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Nelson Mandela

Xhosa poetry

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language is a Bantu language with click consonants (“Xhosa” begins with a click) and one of the official languages of South Africa written using a Latin alphabet. The most popular of Bantu languages, Xhosa too is a tonal language; that is, the same sequence of consonants and vowels can have different meanings when said with a rising or falling or high or low intonation(for a more detailed explanation, refer table of consonant phonemes).

There are again two types in isixhosa-poetry:

  1. umbongo-mbaliso :Narrative poem where a story is told
  2. umbongo-nkcazo :Descriptive poem without a story but describing the situations.

Here is a Praise Poem to #Nelson Rolihlahla Mandela  1918-2013 by  Patricia Schonstein Pinnock written in Xhosa

Ingqanga ifile  –  The Bateleur is dead

Ingqanga ifile The Bateleur is dead

Yazalwa sekusaziwa ukuba iyakuphelela phi na
He was born with his destiny written for him

Nangona umzimba wayo wawuthozamile
Though his boyhood was humble

Yaba yingangamsha esebenzela ilizwe
He became a great statesman

Yayihamba njengekumkani kodwa inentobeko
He walked like a king yet was modest

Yakha yaligorha elixhobileyo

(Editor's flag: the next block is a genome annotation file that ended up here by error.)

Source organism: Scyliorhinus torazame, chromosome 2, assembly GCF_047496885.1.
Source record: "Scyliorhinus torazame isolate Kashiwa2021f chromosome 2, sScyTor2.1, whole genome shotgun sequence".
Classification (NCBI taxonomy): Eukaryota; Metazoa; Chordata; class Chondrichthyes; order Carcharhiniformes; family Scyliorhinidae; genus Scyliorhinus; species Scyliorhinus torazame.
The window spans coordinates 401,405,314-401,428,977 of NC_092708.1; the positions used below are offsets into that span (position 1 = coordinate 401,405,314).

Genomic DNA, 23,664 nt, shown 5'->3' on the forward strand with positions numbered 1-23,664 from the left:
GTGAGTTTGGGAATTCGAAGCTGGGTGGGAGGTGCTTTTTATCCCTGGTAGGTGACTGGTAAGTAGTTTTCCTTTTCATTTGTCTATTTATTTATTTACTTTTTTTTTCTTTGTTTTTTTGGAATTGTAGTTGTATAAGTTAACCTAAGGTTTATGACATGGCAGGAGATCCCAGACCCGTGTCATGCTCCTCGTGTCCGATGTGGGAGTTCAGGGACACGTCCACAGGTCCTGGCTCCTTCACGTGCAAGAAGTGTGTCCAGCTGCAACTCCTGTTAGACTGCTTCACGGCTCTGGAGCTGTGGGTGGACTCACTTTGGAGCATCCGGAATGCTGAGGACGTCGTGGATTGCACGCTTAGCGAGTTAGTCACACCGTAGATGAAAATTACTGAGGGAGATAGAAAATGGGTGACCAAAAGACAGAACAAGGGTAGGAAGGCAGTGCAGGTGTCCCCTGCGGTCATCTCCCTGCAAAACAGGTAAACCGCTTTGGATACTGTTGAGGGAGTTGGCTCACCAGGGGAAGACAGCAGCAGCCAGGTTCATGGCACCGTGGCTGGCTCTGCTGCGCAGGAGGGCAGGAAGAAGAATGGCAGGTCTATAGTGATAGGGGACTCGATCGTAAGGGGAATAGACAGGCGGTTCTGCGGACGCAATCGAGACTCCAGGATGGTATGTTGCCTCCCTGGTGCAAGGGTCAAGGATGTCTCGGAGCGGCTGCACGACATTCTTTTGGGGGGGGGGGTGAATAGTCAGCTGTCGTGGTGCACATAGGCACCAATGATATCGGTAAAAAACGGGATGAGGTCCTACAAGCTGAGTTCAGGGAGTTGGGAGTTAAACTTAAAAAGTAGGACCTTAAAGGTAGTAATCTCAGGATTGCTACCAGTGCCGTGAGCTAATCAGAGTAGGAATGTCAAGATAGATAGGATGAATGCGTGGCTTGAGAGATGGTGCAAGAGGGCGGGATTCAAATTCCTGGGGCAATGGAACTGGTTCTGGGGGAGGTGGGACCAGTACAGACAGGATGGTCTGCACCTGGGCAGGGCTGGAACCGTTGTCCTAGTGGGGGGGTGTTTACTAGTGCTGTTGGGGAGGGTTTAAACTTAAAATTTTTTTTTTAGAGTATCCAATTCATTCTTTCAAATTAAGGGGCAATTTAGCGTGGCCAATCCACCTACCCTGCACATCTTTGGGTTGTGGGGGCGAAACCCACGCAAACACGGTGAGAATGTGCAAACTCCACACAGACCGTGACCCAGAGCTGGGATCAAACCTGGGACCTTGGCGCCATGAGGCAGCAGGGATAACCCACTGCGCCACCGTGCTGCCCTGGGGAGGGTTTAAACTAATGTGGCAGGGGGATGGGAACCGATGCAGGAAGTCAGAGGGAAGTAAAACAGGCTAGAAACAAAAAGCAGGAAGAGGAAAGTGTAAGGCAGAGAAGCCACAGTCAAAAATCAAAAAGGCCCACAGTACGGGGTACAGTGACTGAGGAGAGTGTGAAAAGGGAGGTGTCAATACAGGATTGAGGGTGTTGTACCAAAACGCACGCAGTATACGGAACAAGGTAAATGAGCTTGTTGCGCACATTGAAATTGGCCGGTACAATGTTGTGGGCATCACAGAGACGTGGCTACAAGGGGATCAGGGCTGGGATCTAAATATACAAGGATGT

He was once an armed warrior 

Kodwa yazibeka phantsi izigalo
But he put down his weapons

Yaza yangumfuziselo woxolo
And become an icon of peace

Continue reading “Xhosa poetry”

Tribute to a Poets’ Musings

“A good head and a good heart are always a formidable combination. But when you add to that a literate tongue or Pen, then you have something very special – #Nelson Mandela.

Among most of the beautiful forms of Writing is a special artform ‘Poetry’, with its rhythm, rhyme, meter, and most importantly the art of expressing the feelings & emotions. No wonder, this form has been accepted since ages in various parts of the world, whatever the language it is written in. But for everyone to enjoy and have a feel of it, English poetry is preferred and popular among other languages.

One such personality who has made his mark among the renowned English poets (not talking of the British here) of today is #Vijay Seshadri, on whom I would like to throw some light today.

vijay seshadri

He is a poet, essayist, and literary critic based from New York. The winner of the Pulitzer Prize for Poetry -2014, Vijay Seshadri also won the James Laughlin Award for The Long Meadow (Graywolf Press, 2004) and the Wild Kingdom (1996). Many of his poems, essays, and reviews won him numerous rewards.

Most of his works in poetry have something in common. Do you want to know what it is? See for yourself:

Survivor (2004)

The Descent of Man (2010)

An excerpt from his recent collection “3 Sections (2014) which won him the Pulitzer Prize for Poetry

to see me weeping in my room
or boring the tall blonde to death.
Once I accused the innocent.
Once I bowed and prayed to the guilty.
I still wince at what I once said to the devastated widow.
And one October afternoon, under a locust tree
who blackened pods were falling and making
illuminating patterns on the pathway,
I was seized by joy.

See more

Hope you did notice that he embeds his poetry with stunningly true stories by laying out his very own life. He asks big questions and addresses big issues of time and consciousness, suffering and devotion–but for all their deep seriousness of purpose, his poems refuse to take themselves too seriously.

 

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